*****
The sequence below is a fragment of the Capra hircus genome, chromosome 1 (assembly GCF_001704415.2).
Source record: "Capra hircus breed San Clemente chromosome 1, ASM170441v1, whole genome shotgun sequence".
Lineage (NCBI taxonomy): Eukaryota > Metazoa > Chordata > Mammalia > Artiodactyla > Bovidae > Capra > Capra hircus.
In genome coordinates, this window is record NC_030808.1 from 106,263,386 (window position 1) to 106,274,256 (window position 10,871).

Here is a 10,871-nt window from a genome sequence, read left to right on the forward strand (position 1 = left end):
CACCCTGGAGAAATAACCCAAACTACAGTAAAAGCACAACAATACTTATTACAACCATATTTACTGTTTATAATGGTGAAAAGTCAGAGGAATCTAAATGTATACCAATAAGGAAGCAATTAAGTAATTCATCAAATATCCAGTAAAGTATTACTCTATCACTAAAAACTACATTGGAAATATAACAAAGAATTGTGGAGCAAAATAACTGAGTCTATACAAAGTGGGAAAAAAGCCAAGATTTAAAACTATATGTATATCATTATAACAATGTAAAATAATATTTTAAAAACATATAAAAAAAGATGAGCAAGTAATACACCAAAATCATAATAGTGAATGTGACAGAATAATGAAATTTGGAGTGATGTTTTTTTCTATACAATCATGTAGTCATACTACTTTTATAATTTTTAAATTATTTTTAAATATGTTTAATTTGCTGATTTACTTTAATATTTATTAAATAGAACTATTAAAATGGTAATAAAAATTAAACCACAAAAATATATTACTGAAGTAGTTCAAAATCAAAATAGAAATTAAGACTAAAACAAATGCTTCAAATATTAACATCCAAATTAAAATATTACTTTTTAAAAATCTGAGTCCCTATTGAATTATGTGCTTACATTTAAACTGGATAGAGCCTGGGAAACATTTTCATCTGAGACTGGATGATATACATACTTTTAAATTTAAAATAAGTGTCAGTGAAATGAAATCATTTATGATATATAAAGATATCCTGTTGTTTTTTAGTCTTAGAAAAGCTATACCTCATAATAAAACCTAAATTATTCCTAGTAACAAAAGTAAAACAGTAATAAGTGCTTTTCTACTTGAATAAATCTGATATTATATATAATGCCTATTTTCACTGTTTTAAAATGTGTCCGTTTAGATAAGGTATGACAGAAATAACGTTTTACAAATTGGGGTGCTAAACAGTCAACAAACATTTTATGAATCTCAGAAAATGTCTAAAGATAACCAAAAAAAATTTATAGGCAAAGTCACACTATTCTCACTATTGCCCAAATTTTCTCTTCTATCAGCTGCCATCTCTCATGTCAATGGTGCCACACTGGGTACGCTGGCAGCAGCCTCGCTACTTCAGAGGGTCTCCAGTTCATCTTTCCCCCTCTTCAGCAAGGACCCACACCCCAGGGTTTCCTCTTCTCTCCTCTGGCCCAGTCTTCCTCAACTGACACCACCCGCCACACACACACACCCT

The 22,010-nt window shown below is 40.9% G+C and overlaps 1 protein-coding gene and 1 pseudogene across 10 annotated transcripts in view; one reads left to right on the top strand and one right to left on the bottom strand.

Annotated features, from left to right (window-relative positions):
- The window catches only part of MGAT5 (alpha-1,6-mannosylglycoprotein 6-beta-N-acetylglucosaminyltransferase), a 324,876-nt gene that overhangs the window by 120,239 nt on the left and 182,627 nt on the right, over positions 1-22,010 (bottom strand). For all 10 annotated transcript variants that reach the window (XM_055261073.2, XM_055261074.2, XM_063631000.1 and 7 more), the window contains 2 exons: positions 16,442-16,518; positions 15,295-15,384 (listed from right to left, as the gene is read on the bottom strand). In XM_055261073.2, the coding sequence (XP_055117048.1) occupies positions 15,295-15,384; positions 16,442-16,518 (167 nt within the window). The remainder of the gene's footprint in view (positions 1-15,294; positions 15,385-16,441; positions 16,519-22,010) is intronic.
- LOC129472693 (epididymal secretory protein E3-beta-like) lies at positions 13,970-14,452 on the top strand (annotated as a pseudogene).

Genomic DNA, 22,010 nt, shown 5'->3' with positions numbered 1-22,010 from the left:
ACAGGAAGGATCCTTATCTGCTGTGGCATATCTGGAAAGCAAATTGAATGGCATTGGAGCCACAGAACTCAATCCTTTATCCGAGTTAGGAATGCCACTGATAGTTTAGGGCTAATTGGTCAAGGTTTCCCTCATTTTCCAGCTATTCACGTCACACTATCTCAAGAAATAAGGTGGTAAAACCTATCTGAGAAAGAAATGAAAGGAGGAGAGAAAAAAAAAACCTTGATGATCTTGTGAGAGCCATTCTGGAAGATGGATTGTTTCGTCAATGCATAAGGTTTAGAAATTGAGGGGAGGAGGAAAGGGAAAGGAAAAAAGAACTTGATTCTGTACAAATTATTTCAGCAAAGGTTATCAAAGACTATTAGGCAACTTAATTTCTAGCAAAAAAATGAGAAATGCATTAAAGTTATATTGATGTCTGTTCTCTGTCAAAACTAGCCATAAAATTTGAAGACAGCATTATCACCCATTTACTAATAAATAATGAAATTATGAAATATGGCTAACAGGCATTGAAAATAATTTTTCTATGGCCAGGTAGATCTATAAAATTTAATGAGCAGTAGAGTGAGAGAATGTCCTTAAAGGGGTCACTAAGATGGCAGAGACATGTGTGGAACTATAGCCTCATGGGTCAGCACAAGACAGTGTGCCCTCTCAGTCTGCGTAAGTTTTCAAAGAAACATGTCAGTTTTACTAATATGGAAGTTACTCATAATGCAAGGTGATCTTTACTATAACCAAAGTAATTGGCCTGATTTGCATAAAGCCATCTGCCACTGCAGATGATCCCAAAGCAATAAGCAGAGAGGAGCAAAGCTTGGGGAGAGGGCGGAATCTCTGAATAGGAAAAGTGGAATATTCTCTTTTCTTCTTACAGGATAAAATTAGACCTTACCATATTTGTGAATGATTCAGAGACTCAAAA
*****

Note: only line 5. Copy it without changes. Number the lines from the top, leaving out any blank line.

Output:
Here is a 10,871-nt window from a genome sequence, read left to right on the forward strand (position 1 = left end):